Personally I found Security a very stressful position to be in and doubly so when there where Medical Records involved as there are different Laws that apply there and if there is a break in it's the Security Admin who cops it in the neck for the break no matter what the reason or how much they attempted to have something put in place to prevent the intrusion.

Granted I walked out of that position 20 odd years ago but now I understand that the Security Person can cop Jail Time here if the system is breached in any form as it is a breach of some new Privacy Laws here which are extremely strict.

Network Admin can be a breeze if you handle it right and don't have to constantly tinker with the system for perceived improvements. If that's the case it can be a nightmare to administer the system and particularly if you are constantly playing with Group Policies on the main system without a Lab to test in before applying on the main system.

As far as Tech Management goes this depends entirely on the company involved. If they value their staff most don't then you have an easy job and only have to direct staff under you to do things and cop the blame when it is perceived that they have messed up even if they haven't done anything wrong. You also have to be a Buffer between Higher Management and the Tech Support Staff as you don't need your staff constantly in fear of loosing their jobs because some middle or upper manager gets their nose out of joint because something that they demanded to be put in place backfires. It also depends if you are really running the department or just a low ranking management type who sole function is to order that the work gets done and have no control over the departments budget and what is purchased that your staff needs to make work in the manner that it was thought it would when it is totally unsuitable for the job.

If you are really the Department manager you'll get very little time to actually get your hands dirty so to speak as you'll be tied to a desk doing paperwork most of the time, having to find time to interview new staff as the need arises and making the hard decisions of who to let go when cut backs are ordered by Upper Management who think that they will save money by having fewer staff who can continue to produce the same results. You'll also need to be able to drop all the technical stuff when it comes to arguing for your Budget as you'll need to break down everything to the last cent to justify the cost of doing something as apposed to doing it in a different cheaper way.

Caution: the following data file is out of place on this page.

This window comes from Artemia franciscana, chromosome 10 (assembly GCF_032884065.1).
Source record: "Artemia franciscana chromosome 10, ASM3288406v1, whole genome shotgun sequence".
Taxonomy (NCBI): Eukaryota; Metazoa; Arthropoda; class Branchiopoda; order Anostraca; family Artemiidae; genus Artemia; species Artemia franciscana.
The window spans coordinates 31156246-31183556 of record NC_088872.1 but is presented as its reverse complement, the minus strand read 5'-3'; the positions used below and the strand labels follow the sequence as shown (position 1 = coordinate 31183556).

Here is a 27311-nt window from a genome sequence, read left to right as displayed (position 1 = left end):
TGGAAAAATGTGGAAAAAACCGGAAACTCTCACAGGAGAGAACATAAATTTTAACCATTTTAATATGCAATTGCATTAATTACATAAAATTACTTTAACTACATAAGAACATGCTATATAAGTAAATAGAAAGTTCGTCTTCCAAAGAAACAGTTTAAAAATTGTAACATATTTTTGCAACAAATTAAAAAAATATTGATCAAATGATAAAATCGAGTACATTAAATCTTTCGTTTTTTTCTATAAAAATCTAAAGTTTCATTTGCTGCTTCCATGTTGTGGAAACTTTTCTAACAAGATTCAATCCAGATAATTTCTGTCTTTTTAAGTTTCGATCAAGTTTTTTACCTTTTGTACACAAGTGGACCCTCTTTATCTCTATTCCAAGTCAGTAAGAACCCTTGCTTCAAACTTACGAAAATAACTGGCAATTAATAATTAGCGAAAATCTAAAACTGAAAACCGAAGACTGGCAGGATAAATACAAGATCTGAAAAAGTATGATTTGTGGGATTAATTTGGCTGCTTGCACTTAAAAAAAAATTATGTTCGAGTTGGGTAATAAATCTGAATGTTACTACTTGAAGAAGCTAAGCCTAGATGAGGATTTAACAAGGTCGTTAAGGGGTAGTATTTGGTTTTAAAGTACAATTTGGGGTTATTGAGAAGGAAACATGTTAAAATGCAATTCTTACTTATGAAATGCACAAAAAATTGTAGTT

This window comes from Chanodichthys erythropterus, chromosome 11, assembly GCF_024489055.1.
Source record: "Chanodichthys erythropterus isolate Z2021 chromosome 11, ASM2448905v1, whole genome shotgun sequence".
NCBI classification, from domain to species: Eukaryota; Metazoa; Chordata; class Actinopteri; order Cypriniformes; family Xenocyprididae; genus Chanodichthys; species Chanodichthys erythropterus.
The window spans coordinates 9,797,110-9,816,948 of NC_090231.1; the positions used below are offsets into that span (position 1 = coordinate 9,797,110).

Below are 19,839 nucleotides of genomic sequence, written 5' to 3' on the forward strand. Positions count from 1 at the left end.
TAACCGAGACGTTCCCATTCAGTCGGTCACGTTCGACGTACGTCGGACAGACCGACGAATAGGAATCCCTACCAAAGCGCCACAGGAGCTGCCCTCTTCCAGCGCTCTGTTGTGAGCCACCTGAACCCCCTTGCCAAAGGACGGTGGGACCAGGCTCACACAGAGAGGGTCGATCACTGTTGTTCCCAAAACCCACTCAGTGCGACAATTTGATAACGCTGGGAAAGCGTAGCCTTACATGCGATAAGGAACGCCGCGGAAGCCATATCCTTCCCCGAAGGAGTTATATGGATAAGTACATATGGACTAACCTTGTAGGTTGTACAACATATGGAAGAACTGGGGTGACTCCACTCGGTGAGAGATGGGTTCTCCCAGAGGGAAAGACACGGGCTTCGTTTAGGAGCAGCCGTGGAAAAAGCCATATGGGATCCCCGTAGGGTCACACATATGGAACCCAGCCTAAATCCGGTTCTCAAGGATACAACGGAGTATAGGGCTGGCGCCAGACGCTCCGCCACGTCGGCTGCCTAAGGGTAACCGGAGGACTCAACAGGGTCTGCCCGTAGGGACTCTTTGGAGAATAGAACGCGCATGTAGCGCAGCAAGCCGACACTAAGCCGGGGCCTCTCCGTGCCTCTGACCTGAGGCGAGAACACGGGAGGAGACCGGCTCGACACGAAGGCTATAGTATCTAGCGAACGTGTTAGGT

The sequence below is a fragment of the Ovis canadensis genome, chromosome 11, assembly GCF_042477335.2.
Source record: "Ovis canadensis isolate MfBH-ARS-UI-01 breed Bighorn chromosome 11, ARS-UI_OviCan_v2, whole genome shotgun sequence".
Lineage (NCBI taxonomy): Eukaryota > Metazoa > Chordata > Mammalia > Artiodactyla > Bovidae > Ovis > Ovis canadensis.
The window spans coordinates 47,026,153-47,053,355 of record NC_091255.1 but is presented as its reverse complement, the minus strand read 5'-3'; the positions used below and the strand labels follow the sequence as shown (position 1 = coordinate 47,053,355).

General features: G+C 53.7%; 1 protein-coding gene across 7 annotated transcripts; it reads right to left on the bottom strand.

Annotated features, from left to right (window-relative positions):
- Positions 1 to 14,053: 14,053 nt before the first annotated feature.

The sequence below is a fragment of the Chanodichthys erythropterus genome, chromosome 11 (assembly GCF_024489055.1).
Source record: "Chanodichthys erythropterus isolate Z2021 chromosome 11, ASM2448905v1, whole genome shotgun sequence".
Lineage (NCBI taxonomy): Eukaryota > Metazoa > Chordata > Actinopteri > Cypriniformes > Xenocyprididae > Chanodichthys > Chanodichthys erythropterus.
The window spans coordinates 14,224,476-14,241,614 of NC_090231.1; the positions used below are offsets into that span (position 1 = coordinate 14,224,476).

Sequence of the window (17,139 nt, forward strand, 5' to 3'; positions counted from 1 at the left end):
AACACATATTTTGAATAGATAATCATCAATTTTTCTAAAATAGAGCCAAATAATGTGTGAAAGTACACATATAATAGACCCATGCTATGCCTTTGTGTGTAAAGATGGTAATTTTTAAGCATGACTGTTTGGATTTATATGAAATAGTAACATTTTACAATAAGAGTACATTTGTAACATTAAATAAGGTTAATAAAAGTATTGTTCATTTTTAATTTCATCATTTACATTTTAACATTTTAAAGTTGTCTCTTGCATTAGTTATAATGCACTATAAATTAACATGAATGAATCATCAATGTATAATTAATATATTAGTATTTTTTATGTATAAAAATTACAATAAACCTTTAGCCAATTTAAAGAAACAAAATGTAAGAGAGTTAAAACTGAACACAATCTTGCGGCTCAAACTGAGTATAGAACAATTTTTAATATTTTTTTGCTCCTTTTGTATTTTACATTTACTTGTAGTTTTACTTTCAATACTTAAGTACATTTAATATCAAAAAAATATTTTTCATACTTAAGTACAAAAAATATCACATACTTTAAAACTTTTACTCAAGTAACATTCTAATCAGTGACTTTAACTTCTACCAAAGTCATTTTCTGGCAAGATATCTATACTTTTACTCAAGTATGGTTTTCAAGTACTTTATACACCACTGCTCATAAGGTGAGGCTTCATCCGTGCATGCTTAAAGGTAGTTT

If you think that working Tech is bad that is nothing compared to Management where you are far more likely to be Burnt Out and thrown away when the decisions that you have no control over don't yield the wanted results.

The last place that I ran the Service Department for insisted that I could loose 2 of my staff and retain the current profitability and save the costs of the transportation involved in allowing those staff to drive around to service the companies products and bring in money from that service as well as selling spares and suggesting ways to improve the current installations or a complete new system installation and exactly what would be required.

Personally I found neither much fun and have long since walked away from those positions where I didn't have sufficient input to the actions of the Upper Management which directly impacted on my department. It never ceased to amaze me how they could justify laying off a staff member who brought in money from their work but would willing put on more people in Accounts who did noting to improve the bottom line.

Col

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Lots of good comments

by jdmercha In reply to Taking the road less trav ...

You say it all your self "I'm happy at my current job". So why leave? Stessful idiots are everywhere, and at all levels.

The only reasons I would leave:
1. Forced to from some outside event.
2. Unhappy with current job.
3. Unhappy with current location.
4. Unhappy with current income.

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Tread carefully

by mlayton In reply to Taking the road less trav ...

and proceed with caution. Find out how much overlap between "security" and "compliance" is expected. Find out how they are handling things like HIPAA and whether that's somewhere you want to go knowledgewise. There's an awful lot of people who tell you "this is all they do" because nobody understands the compliance requirements, and in the end someone in security gets stuck with implementation. Being a healthcare company, it warrants further investigation before jumping in.